We can’t even keep our ACs on and people think electric cars are a viable answer.  Thank goodness it’s still a fad and not yet reality.

         

         

        1 user thanked author for this post.
      • #2374185
        Amy Babinchak
        Manager

        I’m in Michigan and we’ve saved a good amount of money. In addition to the monthly savings they also send out a $25 amazon gift card just for continuing in the program. I’ve been in the program for three years now. Here, very rarely, does it go into rush hour mode. When it does, they cool your home by 3 degrees in preparation and never raise the temp more than 3 degrees above where you have it set. Anyone complaining about sweating seems to be complaining a bit too much to me. They signed up for it after all. If they don’t understand the program, then that’s on them.

      • #2374182
        anonymous
        Guest

        True “smart homes” will continue to rely on the gray matter that resides between one’s two ears.  Why supposedly intelligent/smart people continue to rely on totally insecure high-tech mechanisms continues to be baffling.

        1 user thanked author for this post.
      • #2374459
        AmbularD
        AskWoody Plus

        This is precisely why I refuse to have any ‘smart’ device in my home.  I do approve of reducing energy use during peak hours, but not of letting someone else remotely adjust critical environmental and food preservation devices to potentially dangerous levels on sweltering days.  I’ll choose how, when and what to dial down myself, thank you.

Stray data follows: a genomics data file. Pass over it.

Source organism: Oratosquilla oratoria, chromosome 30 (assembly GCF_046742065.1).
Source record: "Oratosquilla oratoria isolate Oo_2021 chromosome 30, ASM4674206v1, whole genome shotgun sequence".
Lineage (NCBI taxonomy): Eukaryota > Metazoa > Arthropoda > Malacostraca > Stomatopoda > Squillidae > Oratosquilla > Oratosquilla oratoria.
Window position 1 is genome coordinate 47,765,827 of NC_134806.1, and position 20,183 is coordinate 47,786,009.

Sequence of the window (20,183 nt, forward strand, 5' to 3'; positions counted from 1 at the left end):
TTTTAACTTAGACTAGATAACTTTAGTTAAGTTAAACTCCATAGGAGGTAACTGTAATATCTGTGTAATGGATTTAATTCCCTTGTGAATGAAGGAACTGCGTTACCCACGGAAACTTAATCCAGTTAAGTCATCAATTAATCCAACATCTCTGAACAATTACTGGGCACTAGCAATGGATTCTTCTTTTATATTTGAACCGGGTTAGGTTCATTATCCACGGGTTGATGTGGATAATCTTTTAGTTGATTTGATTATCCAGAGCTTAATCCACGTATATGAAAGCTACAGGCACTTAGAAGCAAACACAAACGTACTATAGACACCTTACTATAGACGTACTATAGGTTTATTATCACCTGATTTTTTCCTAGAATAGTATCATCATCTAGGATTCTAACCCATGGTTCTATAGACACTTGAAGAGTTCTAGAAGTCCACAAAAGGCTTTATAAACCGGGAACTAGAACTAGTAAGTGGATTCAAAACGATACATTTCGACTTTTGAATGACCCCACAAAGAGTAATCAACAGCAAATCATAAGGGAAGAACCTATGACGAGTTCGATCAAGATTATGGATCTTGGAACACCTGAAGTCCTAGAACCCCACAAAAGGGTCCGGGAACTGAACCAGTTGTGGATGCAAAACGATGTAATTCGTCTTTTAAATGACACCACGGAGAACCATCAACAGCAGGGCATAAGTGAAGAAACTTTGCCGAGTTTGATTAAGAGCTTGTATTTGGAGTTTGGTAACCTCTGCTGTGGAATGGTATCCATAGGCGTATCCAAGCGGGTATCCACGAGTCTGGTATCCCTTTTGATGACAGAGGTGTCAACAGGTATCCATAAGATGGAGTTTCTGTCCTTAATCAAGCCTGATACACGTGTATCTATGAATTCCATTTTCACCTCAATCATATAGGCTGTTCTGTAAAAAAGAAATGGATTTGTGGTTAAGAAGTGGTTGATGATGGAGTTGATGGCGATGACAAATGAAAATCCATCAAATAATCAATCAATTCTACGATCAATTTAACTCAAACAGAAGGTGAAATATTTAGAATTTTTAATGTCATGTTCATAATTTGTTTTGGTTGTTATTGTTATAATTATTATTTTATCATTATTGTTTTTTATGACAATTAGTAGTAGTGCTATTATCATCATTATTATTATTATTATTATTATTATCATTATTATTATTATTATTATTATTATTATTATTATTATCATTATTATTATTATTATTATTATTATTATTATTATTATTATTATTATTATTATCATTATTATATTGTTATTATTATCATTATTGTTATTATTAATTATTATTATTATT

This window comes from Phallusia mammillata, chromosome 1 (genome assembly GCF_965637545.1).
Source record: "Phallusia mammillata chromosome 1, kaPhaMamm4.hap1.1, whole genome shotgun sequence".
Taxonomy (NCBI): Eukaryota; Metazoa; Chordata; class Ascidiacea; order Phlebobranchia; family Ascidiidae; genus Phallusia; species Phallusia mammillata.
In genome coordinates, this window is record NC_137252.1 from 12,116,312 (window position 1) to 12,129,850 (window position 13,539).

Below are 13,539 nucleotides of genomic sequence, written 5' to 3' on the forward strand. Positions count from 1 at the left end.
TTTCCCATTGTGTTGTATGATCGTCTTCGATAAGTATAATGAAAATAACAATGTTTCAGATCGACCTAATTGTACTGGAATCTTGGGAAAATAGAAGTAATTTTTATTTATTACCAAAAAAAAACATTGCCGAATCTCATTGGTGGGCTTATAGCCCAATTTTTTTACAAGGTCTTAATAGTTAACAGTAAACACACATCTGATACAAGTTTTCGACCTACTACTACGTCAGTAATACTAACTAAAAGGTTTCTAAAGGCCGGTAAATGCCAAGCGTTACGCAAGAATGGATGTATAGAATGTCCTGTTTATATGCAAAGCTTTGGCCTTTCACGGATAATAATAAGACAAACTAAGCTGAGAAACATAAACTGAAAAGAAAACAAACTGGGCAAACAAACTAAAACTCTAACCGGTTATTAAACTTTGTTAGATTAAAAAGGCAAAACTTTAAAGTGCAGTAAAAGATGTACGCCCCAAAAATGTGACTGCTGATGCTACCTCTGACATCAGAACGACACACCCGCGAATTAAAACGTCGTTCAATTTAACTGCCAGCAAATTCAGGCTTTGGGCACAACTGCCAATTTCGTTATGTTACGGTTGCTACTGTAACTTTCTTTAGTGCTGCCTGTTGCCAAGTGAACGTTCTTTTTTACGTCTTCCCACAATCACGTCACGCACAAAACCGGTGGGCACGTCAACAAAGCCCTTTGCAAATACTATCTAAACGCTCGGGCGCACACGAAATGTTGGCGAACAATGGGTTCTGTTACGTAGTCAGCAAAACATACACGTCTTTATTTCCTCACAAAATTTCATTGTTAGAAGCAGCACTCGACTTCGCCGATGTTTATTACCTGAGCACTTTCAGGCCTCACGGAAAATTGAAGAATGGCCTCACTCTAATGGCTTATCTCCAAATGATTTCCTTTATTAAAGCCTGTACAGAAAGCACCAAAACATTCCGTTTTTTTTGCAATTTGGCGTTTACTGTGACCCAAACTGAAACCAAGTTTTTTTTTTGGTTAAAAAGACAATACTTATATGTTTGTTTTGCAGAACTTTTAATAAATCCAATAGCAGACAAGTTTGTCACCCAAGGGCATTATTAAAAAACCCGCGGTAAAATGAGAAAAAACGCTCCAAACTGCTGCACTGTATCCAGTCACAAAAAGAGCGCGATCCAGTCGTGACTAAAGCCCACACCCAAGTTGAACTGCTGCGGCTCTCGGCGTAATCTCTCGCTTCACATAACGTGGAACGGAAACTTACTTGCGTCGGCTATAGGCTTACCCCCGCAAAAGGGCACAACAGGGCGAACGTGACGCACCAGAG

i7-10700k - ASROCK Z590 Pro4 - 1TB 970 EVO Plus M.2 - DDR4 3200 x 32GB - GTX 1070 FTW - Windows 10 Pro

        2 users thanked author for this post.
      • #2374534
        F A Kramer
        AskWoody Plus

        A small quibble: You frequently referred to the utility as lowering the AC thermostat setting. That should be “raising” the thermostat setting, as the temperature is being reset to, say, 76 degrees rather than consumer’s 74, etc.

        Also: I fail to see how “lowering” my thermostat to 76 is going to save me any energy. My AC is at 83 overnight and 81 during the day. Honestly, once the air is dry, these temperatures are comfortable, even when the outdoors reaches 100 as it has done frequently.